Dear customer this is what we mean by “relationship”

If you take the time to read the articles that gave rise to the “Relationship Marketing”, “CRM” and “Customer Experience” movements there are a number of principles that lie at the core:

  • Work relentlessly to create superior value for your customers;
  • Treat different customers differently because different customers have different needs;
  • Treat different customers differently because you cannot afford to spend the same amount of money on ‘Economy’ customers as you can on ‘First Class’ customers – to use an airline metaphor;
  • Treating different customers differently includes adjusting your actions towards the customers on an ongoing basis as you learn more and more about them – some called this customisation, websites call it personalisation, others understanding it as tailoring your actions to suit the person in front of you; and
  • If you do this consistently and better than your competitors, your customers will continue to do business with you even when they are offered ‘incentives’ (usually in the form of price discounts) to switch to your competitors.

The interesting thing about human beings is that we cherry pick – we take what we like and completely discard the rest.  It is as if you are given a recipe for a great dish and you select some of the ingredients and just throw the others away because they disturb you in some way.  As a result of this, too many companies – but not all, have come to understand “relationship” in a totally self-serving way.  If they were being truthful they would write a letter along the following lines:

“Dear Customer

Welcome to Big Corporate, we are delighted to have you on board.  We are not like Apple.  We don’t disrupt industries; we do not even come out with must have products; our service levels are also pretty ordinary as we do the minimum we can get by with to keep a lid on costs. The reality is that we are pretty much like everyone else who competes for customers in our category.

Over the last ten years or so our world has turned upside down.  And it is all down to the Internet – it has given you shoppers the upper hand.  Not only can you compare prices easily, you can also share your voice with millions around the world and listen to your fellow shoppers instead of our corporate speech: our advertising and PR.

So we listened to the Relationship Marketing and CRM folks.  We have bought into this in a big way and invested many millions in the software that will enable us to build a relationship with you.  Why is that important you ask?  Well if we build a relationship with you then we get to make more money, more profit!

Let me explain what we mean by “relationship”.  We are thinking along the following lines:

  • We will get as much data on you as possible – anything we can get away with legally;
  • We will use that data to figure out what we can sell you and then we are going to send you letters and emails  to encourage you to buy what we think you are up for buying;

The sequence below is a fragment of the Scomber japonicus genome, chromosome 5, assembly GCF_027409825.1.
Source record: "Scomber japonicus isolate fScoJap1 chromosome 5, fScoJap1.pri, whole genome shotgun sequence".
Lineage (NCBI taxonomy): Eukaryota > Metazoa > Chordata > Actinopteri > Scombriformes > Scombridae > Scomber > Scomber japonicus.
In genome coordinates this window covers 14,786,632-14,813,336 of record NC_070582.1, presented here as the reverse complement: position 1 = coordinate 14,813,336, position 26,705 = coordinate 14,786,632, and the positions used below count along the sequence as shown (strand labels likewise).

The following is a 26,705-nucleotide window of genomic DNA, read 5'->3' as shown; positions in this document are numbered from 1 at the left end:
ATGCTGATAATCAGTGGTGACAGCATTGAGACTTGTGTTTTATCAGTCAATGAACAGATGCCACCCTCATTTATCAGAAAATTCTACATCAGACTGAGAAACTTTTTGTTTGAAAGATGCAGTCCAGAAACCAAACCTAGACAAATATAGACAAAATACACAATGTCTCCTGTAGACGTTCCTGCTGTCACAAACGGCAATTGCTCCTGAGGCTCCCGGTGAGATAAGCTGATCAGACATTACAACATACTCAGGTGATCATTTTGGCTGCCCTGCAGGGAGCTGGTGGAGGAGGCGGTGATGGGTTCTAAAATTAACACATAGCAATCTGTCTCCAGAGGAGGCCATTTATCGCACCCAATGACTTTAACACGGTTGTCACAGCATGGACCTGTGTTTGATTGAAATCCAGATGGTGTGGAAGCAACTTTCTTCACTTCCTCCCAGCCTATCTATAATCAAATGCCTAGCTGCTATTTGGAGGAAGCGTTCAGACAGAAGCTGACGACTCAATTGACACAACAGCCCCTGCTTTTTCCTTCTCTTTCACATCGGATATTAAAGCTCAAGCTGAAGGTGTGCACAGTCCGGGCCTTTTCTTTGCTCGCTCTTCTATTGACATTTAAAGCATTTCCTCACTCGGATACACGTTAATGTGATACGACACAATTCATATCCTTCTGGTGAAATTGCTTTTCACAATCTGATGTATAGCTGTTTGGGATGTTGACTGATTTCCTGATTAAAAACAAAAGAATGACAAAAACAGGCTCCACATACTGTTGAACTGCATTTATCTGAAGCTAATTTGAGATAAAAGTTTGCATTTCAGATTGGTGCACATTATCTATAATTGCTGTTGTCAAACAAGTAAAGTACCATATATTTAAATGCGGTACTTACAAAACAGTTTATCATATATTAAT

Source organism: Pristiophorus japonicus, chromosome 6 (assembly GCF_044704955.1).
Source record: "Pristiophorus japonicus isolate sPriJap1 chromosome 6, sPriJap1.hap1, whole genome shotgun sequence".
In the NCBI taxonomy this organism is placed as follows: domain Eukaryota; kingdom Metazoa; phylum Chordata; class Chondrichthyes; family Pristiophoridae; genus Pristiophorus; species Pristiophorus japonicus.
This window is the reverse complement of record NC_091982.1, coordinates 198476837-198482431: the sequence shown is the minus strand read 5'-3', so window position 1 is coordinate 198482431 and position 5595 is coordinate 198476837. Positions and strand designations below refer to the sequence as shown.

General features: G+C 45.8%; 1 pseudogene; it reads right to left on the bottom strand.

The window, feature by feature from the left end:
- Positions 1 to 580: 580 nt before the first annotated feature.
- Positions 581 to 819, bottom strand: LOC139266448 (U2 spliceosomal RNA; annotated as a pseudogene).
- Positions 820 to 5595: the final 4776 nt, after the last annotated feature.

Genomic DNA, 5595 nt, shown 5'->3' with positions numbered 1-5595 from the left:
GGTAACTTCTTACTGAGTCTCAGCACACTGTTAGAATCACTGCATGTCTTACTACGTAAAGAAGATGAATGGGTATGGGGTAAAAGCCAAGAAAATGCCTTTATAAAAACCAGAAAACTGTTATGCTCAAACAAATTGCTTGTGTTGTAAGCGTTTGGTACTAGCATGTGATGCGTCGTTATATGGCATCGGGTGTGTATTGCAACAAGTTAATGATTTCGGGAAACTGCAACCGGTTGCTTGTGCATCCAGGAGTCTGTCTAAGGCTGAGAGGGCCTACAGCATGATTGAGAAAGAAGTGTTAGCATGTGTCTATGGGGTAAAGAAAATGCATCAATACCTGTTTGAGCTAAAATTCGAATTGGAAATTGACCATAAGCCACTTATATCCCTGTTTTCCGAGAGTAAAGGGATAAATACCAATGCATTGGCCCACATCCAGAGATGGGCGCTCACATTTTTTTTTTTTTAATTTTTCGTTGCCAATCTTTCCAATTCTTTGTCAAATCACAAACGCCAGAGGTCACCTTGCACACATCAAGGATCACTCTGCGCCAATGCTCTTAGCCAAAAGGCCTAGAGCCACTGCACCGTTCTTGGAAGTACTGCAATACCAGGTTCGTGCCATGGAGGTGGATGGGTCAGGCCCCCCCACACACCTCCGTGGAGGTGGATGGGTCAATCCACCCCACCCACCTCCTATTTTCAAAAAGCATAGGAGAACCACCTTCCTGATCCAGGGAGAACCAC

• If you do not respond the first time then we will give it another go and then another go;
  • We will offer you these products at a higher price than the price that we are offering people who currently do not do business with us;
  • If your existing product, policy or subscription comes to an end then we will send you a renewal reminder that is some 30% higher than you could get if you were to sign up as a new customer through our website;
  • We want you to fit in with the way that we work, the way we do business;
  • We are expecting you to do more of the work yourself so it would be great if you were to go to our website and help yourself and if you do manage to call our Customer Service line then we expect that you will use our IVR to help yourself;
  • If you do manage to get through to one of our agents then we cannot guarantee that we will be able to sort out your issues there and then.  If we cannot sort out your issue then we expect you to ring back on another day as our agents are not allowed to ring you back at a time that suits you;
  • We really do not like complaints as we believe that we are doing the best that we can so we are going to make it as hard as we can for you to complain including insisting that you put your complaint in writing and send it via the post;
  • Even though we are in the digital age we are not going to allow you a click to chat facility for when you are having problems on our website and need our help;

  • Nor are we going to allow you to use an instant messaging system to get through to our agents;

  • Whilst we do allow you to send email don’t expect the kind of response that you get at work. No, please allow at least two-day – usually more.

Now that I have explained what we mean by relationship we are really hopeful that you will be so satisfied that you will tell all your friends and family to become our customers!”

 
Here is the ridiculous part:  no company would ever consider sending this kind of communication to a new customer yet that is what the customer will experience because that is how many companies operate!

Author: Maz Iqbal

Experienced management consultant working at the intersection of strategy, customer, and technology. Combine a tendency to think strategically with a penchant for getting my hands dirty at the coalface of implementation.